2012[edit]

Foster was named the starting right guard after winning the job over rookie David DeCastro and started the Pittsburgh Steeler's season-opener against Denver Broncos.[9] This also marked his first full season playing and starting at guard.[7]

2013[edit]

He was moved over to left guard after the departure of Willie Colon and started all but one game throughout the season. The Steelers kept Foster out due to injury during a Week 11 matchup against the Detroit Lions. On March 11, 2013, the Pittsburgh Steelers signed Foster to a three-year, $5.50 million contract that also included a $900,000 signing bonus. They rewarded him with a new contract after showing promise the last two seasons.[10][11]

2014[edit]

He started the Pittsburgh Steeler's season-opening 30-27 victory over the Cleveland Browns and started the following game. Foster then missed Week 3 and 4, after twisting his ankle during a practice.[12] He returned to his starting role during a Week 5 victory at the Jacksonville Jaguars. He started 14 games in 2014, helping the Pittsburgh Steelers finish first in the AFC North with an 11-5 record. They went on to lose the AFC Wildcard game 30-17 to the Baltimore Ravens.[7]

2015[edit]

Foster started at left guard throughout the 2015 season and started all 16 regular season games. The Pittsburgh Steelers finished second in the AFC North with a 10-6 record. After defeating the Cincinnati Bengals in the AFC Wildcard, they went on to lose the divisional round to the eventual Super Bowl 50 Champion Denver Broncos. Foster had one of his best seasons after improving as a run blocker and surrendering only 31 pressures in all 18 games.[13] He earned a grade of 82.3 from Pro Football Focus in 2015.[14]

2016[edit]

On May 9, 2016, the Pittsburgh Steelers signed Foster to a three-year, $9.60 million contract with a signing bonus $2.75 million.[11] He started all 16 regular season games and surrendered only one sack throughout the whole season. Foster brought his streak to 46 consecutive starts in-a-row. Pro Football Focus ranked him the 24th best offensive lineman in 2015.[15] He was also ranked the sixth best guard with an overall grade of 87.1 by PFF and the fourth best in pass blocking with a grade of 89.7.[16]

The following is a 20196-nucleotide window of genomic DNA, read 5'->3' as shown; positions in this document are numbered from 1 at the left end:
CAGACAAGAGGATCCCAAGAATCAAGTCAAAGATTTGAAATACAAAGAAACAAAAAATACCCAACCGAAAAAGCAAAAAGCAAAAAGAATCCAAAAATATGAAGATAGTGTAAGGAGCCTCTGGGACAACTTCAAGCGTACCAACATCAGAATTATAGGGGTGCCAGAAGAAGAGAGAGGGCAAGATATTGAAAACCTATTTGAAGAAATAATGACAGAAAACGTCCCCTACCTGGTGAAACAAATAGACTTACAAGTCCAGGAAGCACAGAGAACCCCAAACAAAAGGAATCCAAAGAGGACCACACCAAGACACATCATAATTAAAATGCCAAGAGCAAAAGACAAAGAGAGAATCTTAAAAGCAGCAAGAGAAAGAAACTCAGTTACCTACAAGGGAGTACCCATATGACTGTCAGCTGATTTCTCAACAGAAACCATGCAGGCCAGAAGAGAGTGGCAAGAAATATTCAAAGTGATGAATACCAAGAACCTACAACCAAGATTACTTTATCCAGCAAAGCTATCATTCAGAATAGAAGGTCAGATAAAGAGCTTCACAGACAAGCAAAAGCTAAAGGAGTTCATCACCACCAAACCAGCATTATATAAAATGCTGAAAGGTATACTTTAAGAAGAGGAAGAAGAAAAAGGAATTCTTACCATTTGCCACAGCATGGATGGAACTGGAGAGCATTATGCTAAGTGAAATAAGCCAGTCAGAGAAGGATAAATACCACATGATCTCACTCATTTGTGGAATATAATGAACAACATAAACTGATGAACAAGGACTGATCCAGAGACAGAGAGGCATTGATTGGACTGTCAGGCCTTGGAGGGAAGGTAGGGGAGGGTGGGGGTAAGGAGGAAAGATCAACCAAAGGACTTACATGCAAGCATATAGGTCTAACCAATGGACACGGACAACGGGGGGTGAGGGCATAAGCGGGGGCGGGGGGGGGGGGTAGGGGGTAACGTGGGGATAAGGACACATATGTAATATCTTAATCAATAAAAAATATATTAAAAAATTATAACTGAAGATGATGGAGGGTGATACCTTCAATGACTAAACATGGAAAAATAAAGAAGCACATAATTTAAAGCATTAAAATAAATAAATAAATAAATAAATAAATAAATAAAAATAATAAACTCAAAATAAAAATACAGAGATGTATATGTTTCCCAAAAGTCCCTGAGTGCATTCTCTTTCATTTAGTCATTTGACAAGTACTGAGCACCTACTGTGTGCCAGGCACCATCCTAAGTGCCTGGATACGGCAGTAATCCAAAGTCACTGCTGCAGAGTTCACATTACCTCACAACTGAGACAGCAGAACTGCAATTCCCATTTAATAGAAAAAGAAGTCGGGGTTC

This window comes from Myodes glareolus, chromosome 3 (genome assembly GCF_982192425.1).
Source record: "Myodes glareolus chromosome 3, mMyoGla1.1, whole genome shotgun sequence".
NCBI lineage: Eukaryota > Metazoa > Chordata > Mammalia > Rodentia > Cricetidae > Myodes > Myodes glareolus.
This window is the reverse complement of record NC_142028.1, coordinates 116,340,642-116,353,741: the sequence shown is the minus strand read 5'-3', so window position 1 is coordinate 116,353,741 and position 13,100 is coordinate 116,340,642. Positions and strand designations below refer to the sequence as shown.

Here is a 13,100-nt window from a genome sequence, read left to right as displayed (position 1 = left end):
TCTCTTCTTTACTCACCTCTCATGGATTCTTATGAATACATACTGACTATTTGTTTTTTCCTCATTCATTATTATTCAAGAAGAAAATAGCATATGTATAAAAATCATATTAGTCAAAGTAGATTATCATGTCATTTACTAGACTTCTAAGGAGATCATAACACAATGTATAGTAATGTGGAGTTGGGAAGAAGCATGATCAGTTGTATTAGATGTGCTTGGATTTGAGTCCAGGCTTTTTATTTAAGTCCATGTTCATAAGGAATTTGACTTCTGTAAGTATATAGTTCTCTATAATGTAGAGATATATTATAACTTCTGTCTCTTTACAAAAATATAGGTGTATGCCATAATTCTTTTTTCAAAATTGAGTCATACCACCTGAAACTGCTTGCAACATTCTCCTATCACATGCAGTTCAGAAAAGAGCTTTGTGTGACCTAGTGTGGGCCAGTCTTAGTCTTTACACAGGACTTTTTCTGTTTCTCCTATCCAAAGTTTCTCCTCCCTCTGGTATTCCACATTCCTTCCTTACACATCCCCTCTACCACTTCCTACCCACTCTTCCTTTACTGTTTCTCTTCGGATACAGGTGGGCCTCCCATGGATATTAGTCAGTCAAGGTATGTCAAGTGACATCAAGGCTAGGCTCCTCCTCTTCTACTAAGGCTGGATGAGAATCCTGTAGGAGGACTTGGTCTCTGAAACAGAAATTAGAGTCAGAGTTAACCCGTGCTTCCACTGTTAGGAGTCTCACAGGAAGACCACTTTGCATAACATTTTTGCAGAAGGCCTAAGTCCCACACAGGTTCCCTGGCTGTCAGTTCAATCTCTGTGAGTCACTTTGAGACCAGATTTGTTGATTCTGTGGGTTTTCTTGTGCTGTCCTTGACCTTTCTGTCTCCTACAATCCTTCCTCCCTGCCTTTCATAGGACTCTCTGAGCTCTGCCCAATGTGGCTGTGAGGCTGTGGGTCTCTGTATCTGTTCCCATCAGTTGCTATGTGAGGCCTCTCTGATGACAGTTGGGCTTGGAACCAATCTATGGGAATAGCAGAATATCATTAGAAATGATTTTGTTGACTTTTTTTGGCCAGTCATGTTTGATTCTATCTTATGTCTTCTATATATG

References[edit]

  1. ^ NFL.com NFL Combine: Ramon Foster[permanent dead link]
  2. ^ "Ramon Foster". Nfldraftscout.com. Retrieved December 9, 2016. 
  3. ^ Steelers Sign Thirteen Rookie Free Agents Archived 2009-05-01 at the Wayback Machine.
  4. ^ "NFLdraftscout.com's Prospect profile:Ramon Foster". 
  5. ^ "Ourlads.com: Pittsburgh Steeler's depth chart: 09/06/2009". Ourlads.com. Retrieved January 29, 2017. 
  6. ^ "Super Bowl XLV - Pittsburgh Steelers vs. Green Bay Packers - February 6th, 2011". Pro-Football-Reference.com. Retrieved 2017-12-15. 
  7. ^ a b c "NFL Player Profile:Ramon Foster". 
  8. ^ "Ourlads.com: Pittsburgh Steeler's depth chart: 11/01/2011". ourlads.com. Retrieved January 29, 2017. 
  9. ^ "Pittsburgh Steeler's depth chart: 09/01/2012". ourlads.com. Retrieved January 28, 2017. 
  10. ^ Jameson Hemsley. "Steers surprisingly re-sign Ramon Foster". Retrieved March 11, 2013. 
  11. ^ a b Sportrac.com. "Pittsburgh Steelers:Ramon Foster contract". 
  12. ^ Scott Brown (September 19, 2014). "Steeler's Foster may not play in Carolina". ESPN.com. Retrieved January 28, 2017. 
  13. ^ "Why the Steelers should resign Kelvin Beachum, target Eric Weddle". profootballfocus.com. Retrieved January 28, 2017. 
  14. ^ "Offseaaon to do list for Pittsburgh Steelers". profootballfocus.com. Retrieved January 28, 2017. 
  15. ^ "Top 25 NFL Offensive Linemen this season". profootballfocus.com. Retrieved January 28, 2017. 
  16. ^ "Ranking all 32 NFL offensive lines this season". profootballfocus.com. Retrieved January 28, 2017. 

External links[edit]